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Noriko Kawarai, right, receives a relic from the Battle of Iwo Jima that belonged to her uncle, Morihiro Murota, from Mayor Shin Sato at Kanuma City Hall, Dec. 20, 2022.

Noriko Kawarai, right, receives a relic from the Battle of Iwo Jima that belonged to her uncle, Morihiro Murota, from Mayor Shin Sato at Kanuma City Hall, Dec. 20, 2022. (City of Kanuma)

CAMP FOSTER, Okinawa — A small wooden tablet that belonged to a Japanese soldier killed during the Battle of Iwo Jima was returned to his family in December thanks to the efforts of a Texas-based researcher.

Noriko Kawarai, 68, of Kanuma city near Nikko, took possession of the tablet, a shipping tag that bears a handwritten list of items that belonged to her uncle, Morihiro Murota, during a ceremony at Kanuma City Hall on Dec. 20, she told Stars and Stripes by phone Monday.

Murota was just 24 when he died defending the Japanese island stronghold during the last year of World War II.

The 7-inch by 3-inch tablet was retrieved from the island by U.S. Navy sailor Raymond Sexton and later donated to the Minnesota Military Museum, according to a Jan. 5 statement from Kanuma city. It was returned at the suggestion of war researcher and Iwo Jima Association of America volunteer, Daniel King, of Rockwall, Texas.

“I was really surprised,” Kawarai said. “I had seen on TV that those kinds of things happen, but I never thought that it would happen to me.”

The Battle of Iwo Jima began with a Marine amphibious assault on Feb. 19, 1945, following months of aerial and naval bombardment. Seventy-thousand Marines took part in the 36-day battle, with more than 6,800 killed and 19,000 wounded. On the Japanese side, about 18,000 were killed. Only 216 Japanese were captured alive.

The well-preserved piece of wood is addressed to Apprentice Officer Morihiro Murota from his father, Toshiichi Murota, and includes a list of items like books, medicine and pencils that were included in the original package, according to the statement. Murota was assigned to the 311th Independent Infantry Battalion at the time of his death.

Sexton, then a 21-year-old Seabee with the 106th Construction Battalion, was building integral infrastructure on the island when he collected the tag as a wartime souvenir, the statement said. He brought it home, where it remained for more than 75 years.

Sexton’s son donated the tablet to the museum after his father was hospitalized due to “old age,” the statement said. Raymond Sexton is now age 98, King wrote in a Jan. 13 Facebook post.

This wooden tablet and black sand from Iwo Jima were gifted to Noriko Kawarai, niece of fallen Japanese soldier Morihiro Murota, at the city hall in Kanuma, Japan, Dec. 20, 2022.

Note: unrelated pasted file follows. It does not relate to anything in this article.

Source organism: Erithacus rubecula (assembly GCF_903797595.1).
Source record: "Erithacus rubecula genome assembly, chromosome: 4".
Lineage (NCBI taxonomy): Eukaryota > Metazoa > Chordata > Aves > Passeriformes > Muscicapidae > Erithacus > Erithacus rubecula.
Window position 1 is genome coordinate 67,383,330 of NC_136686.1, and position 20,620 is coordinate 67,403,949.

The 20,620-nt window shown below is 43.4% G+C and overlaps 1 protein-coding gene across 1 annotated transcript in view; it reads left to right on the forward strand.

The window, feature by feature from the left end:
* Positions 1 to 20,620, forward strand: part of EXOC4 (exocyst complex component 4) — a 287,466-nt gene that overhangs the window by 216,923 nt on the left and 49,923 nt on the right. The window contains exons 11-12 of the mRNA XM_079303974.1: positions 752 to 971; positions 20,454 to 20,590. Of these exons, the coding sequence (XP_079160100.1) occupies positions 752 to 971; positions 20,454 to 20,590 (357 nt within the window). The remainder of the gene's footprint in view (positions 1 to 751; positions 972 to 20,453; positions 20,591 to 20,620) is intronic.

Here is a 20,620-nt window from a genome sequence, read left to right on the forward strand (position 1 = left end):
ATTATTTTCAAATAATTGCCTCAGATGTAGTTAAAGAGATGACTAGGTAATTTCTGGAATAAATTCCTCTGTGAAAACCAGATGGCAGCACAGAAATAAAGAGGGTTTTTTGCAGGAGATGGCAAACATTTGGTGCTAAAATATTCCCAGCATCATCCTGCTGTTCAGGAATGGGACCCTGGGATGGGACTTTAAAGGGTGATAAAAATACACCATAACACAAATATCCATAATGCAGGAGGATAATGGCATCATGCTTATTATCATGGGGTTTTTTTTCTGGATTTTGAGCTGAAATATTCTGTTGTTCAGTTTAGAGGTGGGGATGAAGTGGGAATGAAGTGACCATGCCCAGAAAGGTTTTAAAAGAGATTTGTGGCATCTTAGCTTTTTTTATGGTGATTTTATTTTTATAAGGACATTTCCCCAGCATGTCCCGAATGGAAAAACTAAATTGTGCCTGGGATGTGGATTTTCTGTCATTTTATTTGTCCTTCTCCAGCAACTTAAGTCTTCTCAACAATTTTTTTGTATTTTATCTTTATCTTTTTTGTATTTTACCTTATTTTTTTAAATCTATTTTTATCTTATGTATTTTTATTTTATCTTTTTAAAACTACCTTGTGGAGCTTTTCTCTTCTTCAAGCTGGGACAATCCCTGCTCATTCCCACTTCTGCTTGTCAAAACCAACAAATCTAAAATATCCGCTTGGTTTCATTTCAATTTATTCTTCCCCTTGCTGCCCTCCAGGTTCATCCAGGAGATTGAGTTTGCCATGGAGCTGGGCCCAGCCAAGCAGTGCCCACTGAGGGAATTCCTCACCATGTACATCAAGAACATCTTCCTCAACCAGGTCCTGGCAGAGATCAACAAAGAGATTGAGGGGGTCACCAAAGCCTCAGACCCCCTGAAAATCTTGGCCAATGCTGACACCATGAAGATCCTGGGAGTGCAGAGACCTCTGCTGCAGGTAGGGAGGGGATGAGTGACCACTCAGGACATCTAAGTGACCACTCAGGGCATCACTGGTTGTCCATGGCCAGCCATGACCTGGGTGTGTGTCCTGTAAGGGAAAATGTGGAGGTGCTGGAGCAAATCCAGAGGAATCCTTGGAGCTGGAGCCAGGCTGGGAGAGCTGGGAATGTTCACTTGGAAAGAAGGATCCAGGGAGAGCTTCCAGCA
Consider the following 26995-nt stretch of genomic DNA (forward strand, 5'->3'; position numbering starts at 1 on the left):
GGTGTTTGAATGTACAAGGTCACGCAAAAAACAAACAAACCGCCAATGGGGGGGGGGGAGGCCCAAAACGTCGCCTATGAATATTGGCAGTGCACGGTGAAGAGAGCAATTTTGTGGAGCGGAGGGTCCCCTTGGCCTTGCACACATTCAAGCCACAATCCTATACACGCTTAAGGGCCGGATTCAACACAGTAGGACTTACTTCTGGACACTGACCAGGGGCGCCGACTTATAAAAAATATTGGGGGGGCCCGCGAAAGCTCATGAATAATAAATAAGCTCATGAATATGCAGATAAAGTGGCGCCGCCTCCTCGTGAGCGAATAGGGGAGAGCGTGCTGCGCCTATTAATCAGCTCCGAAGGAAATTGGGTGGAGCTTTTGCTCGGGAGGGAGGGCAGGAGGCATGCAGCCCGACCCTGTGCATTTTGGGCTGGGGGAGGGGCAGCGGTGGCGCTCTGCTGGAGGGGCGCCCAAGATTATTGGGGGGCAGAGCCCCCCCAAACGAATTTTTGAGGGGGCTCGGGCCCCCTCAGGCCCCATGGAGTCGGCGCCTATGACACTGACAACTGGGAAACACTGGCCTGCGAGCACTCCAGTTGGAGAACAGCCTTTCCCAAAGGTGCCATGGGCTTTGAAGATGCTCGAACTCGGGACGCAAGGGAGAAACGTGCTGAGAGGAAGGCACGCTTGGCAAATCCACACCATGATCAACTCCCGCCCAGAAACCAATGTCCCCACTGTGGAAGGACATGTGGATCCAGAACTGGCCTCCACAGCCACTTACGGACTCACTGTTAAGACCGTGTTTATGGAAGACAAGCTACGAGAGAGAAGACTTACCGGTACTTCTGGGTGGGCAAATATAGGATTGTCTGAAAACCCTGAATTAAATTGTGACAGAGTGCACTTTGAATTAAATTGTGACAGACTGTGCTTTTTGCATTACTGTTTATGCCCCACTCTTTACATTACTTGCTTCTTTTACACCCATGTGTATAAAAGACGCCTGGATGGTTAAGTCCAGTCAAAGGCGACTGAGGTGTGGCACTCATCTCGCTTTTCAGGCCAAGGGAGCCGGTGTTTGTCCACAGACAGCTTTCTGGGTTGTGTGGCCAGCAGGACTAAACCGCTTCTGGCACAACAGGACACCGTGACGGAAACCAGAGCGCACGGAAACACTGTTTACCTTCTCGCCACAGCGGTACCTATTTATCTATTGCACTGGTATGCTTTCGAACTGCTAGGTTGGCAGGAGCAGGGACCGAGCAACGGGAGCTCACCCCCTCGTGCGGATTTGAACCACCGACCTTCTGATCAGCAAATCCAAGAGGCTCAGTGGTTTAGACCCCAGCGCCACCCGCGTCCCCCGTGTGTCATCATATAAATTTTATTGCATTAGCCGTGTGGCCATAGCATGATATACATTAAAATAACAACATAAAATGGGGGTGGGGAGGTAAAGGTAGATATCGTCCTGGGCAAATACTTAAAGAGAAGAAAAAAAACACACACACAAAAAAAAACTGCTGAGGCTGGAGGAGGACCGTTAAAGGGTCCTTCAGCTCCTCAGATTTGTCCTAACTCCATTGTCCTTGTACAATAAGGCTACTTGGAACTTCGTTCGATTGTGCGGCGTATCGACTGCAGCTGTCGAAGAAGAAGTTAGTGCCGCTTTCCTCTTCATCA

This wooden tablet and black sand from Iwo Jima were gifted to Noriko Kawarai, niece of fallen Japanese soldier Morihiro Murota, at the city hall in Kanuma, Japan, Dec. 20, 2022. (City of Kanuma)

Morihiro Murota, center, standing, poses with his younger sister, Mitsuko, left, prior to shipping out to Iwo Jima during World War II.

Morihiro Murota, center, standing, poses with his younger sister, Mitsuko, left, prior to shipping out to Iwo Jima during World War II. (Facebook)

King, author of “A Tomb Called Iwo Jima: Firsthand Accounts from Japanese Survivors,” suggested returning the tablet to Murota’s family after seeing it in a Facebook post by museum curator Doug Thompson, the statement said. He sent a letter to Kanuma city officials in August, aided by retired Kyoto-based real estate executive Nobuhiro Nakamura. It took them only a few weeks to track down Kawarai.

Kawarai officially received the tablet and several vials of black volcanic sand from Iwo Jima’s beach from Kanuma Mayor Shin Sato on Dec. 20, she said. Seeing the piece of wood was heartbreaking, she recalled.

“I knew about the war but after having the wooden plate in my hands I could have a real feeling,” she said.

Kawarai’s mother, Mitsuko, who was Murota’s younger sister, died in October at 96, Kawarai said. She was devastated by her brother’s death and traveled to Iwo Jima about 20 years ago to try, unsuccessfully, to look for his remains.

She never learned about the wooden tablet’s existence due to dementia, Kawarai said.

Kawarai placed the relic next to the memorial tablet on her mother's altar at home, she said. She plans to show it to another of Murota’s surviving siblings, though he, too, suffers from dementia, and then possibly donate it to a museum.

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Keishi Koja is an Okinawa-based reporter/translator who joined Stars and Stripes in August 2022. He studied International Communication at the University of Okinawa and previously worked in education.
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Matthew M. Burke has been reporting from Okinawa for Stars and Stripes since 2014. The Massachusetts native and UMass Amherst alumnus previously covered Sasebo Naval Base and Marine Corps Air Station Iwakuni, Japan, for the newspaper. His work has also appeared in the Boston Globe, Cape Cod Times and other publications.

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